Navigating expectations on Human Rights, part 2 of 2

by Hanna Roberts, CEO at GES

Abridged from an article published in Ethical Boardroom on 18 August 2017

 

In our previous blog, we introduced the requirements relating to the UN Guiding Principles on Business and Human Rights. In this blog we will, in short introduce some of the recent tools that can be of aid when assessing where any company stands in terms of human rights related issues.

There is a wide variety of ways in which companies communicate their efforts to respect human rights – from companies being unwilling to discuss human rights and not disclosing any human rights programmes, to companies proactively disclosing an increasing amount of material on preparedness and performance on various human rights topics. Variations in transparency can depend on many things, such as material risks connected to human rights issues, exposure to responsible investors and other stakeholders, size of the company, national context, company culture as well as risk exposure.

In order to assist companies navigating how to approach and report on complex human rights issues, the UN Guiding Principles Reporting Framework[1] was developed in 2015 by the Human Rights Reporting and Assurance Frameworks Initiative (RAFI). It is backed by an international investor coalition representing over USD 5.3 trillion assets under management and companies in a number of sectors and countries are already using the framework for public reporting. It is useful for companies, as well as investors and active owners, as it provides a common set of questions to ask and respond to. As an investor advisor, we find it useful to frame dialogues around human rights policy, due diligence (or human rights impact assessments) and disclosure based on the reporting framework. According to a report by SHIFT[2], an NGO whose mission it is to put the UN Guiding Principles into practice and who assisted Professor Ruggie in developing the UN Guiding Principles, the majority of the 74 companies they assessed in 2017, disclose human rights due diligence on a high abstract level, making it difficult to understand how processes are implemented in practice and whether they are effective or not.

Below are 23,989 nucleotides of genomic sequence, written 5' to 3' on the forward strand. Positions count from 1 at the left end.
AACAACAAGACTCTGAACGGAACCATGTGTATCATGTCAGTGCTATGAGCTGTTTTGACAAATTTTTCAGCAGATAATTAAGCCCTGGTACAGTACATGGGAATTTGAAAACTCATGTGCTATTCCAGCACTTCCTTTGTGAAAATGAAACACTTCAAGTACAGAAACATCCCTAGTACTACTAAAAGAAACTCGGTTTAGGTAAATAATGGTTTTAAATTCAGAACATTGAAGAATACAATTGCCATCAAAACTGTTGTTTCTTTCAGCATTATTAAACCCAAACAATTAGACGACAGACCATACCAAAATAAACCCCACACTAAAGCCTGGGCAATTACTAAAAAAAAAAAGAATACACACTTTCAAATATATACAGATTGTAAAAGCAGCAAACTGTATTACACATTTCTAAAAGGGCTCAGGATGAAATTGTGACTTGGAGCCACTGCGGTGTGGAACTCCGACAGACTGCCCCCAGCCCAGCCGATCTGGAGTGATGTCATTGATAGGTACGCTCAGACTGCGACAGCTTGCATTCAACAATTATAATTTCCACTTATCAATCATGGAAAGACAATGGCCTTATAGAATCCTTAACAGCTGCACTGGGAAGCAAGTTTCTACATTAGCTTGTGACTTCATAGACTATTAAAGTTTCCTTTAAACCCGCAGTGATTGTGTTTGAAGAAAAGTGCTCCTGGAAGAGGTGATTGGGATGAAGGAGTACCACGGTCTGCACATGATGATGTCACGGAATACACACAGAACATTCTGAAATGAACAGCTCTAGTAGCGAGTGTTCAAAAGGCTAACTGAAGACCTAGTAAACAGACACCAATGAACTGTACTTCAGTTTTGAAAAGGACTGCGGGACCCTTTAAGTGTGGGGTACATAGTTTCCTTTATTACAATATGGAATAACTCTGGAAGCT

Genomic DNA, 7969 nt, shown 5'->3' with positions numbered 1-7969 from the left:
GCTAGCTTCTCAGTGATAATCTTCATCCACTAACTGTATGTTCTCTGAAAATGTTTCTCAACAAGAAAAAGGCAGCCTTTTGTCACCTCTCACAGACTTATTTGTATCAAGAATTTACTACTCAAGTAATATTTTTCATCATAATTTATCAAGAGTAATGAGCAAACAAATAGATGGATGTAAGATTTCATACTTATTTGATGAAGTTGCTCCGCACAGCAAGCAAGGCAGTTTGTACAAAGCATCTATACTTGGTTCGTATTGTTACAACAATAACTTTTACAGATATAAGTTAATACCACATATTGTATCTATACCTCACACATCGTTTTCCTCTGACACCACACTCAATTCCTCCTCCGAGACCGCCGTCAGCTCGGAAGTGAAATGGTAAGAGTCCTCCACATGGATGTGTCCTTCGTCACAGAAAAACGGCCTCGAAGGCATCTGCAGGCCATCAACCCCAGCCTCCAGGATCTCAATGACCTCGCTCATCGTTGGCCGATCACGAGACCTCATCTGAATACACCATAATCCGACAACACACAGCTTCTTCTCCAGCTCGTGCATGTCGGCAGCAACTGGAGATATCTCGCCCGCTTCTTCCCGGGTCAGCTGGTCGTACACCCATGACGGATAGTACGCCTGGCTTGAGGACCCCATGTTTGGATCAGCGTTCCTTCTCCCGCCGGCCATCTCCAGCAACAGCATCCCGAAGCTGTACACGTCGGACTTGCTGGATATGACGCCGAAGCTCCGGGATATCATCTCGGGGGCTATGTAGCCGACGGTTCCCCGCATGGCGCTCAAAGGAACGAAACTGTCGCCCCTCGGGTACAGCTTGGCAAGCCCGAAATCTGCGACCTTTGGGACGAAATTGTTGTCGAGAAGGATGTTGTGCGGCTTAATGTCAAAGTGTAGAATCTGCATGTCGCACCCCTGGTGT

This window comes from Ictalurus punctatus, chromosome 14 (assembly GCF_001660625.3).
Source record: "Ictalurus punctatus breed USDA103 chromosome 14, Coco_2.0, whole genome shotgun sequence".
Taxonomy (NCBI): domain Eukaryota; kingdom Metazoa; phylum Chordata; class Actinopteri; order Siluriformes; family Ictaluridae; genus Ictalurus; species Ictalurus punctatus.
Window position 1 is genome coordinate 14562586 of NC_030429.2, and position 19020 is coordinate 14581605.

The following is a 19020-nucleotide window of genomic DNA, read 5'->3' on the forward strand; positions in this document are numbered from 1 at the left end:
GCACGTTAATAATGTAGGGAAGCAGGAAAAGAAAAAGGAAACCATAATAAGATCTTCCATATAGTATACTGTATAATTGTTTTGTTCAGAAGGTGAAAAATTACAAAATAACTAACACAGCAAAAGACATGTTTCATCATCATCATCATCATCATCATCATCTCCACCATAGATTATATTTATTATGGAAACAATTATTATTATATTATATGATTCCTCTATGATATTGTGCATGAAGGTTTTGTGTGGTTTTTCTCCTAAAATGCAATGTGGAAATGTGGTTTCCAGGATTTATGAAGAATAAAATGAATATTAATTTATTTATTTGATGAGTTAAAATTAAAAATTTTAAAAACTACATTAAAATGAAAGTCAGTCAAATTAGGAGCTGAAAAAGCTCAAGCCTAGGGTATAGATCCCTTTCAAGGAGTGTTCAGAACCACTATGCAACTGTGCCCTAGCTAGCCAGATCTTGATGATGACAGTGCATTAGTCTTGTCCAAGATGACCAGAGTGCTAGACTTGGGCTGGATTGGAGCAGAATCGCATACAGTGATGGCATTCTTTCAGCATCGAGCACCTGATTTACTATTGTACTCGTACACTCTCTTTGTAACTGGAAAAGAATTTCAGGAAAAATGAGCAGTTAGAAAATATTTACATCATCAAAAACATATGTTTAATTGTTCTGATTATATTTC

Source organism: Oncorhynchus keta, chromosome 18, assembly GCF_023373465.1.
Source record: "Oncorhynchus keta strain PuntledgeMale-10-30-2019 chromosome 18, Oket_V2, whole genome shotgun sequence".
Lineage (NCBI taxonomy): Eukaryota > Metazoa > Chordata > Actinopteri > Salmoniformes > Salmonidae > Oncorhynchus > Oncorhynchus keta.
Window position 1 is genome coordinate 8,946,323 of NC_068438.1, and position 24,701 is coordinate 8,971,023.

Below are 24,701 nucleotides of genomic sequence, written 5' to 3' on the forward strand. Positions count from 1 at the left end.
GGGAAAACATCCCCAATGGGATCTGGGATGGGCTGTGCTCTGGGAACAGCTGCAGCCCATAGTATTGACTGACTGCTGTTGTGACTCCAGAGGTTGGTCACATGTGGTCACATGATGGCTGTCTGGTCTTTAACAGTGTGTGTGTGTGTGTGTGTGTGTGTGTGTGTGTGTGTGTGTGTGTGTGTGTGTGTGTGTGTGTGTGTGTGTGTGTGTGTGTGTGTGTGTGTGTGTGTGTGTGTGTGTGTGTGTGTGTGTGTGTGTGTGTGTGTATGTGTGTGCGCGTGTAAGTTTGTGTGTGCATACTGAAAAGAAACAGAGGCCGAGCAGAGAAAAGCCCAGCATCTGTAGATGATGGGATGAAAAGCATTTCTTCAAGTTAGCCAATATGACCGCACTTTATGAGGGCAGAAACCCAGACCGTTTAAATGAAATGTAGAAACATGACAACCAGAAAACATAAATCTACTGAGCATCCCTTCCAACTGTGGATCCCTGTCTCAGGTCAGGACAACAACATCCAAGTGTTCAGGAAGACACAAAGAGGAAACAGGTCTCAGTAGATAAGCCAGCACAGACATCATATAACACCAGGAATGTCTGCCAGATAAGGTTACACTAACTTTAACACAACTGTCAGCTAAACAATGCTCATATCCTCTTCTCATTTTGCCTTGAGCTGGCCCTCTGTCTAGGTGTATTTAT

In order to back the public reporting, SHIFT, in 2016, created the online UNGP Reporting Database[3], to support the awareness and sharing of information regarding human rights reporting. The database does not rank or rate companies but can help find examples of leading practice that can inspire other companies.

The recently published Corporate Human Rights Benchmark[4] also helps investors understand the performance in the areas of policy, due diligence, remedies, practices, responses and transparency. The benchmark is not only a snapshot in time, but also an opportunity to engage and initiate conversation. In the first Benchmark, three sectors known to have significant impacts on human rights were investigated (Extractives, Apparel and Agricultural products).

Implementing human rights across a company’s activities and business relationships is not an easy task. It takes commitment, resources and time to embed respect for human rights. It is important to be patient when dealing with these issues. It can take more than a year for a company to adopt a policy, and one or two more years to ensure that the policy is effectively executed and then some further time before the company feels confident to report publicly on human rights performance.

As investors, it is important to premier the leaders and use their work as examples of best practice for companies embarking on the journey on human rights.

 

[1] The UN Guiding Principles Reporting Framework. http://www.ungpreporting.org/

[2] “Human Rights Reporting: Are companies telling investors what they need to know?”, SHIFT, May 2017

[3] The UNGP Reporting Database: http://www.ungpreporting.org/reportingdatabase/

[4] Corporate Human Rights Benchmark. https://www.corporatebenchmark.org/

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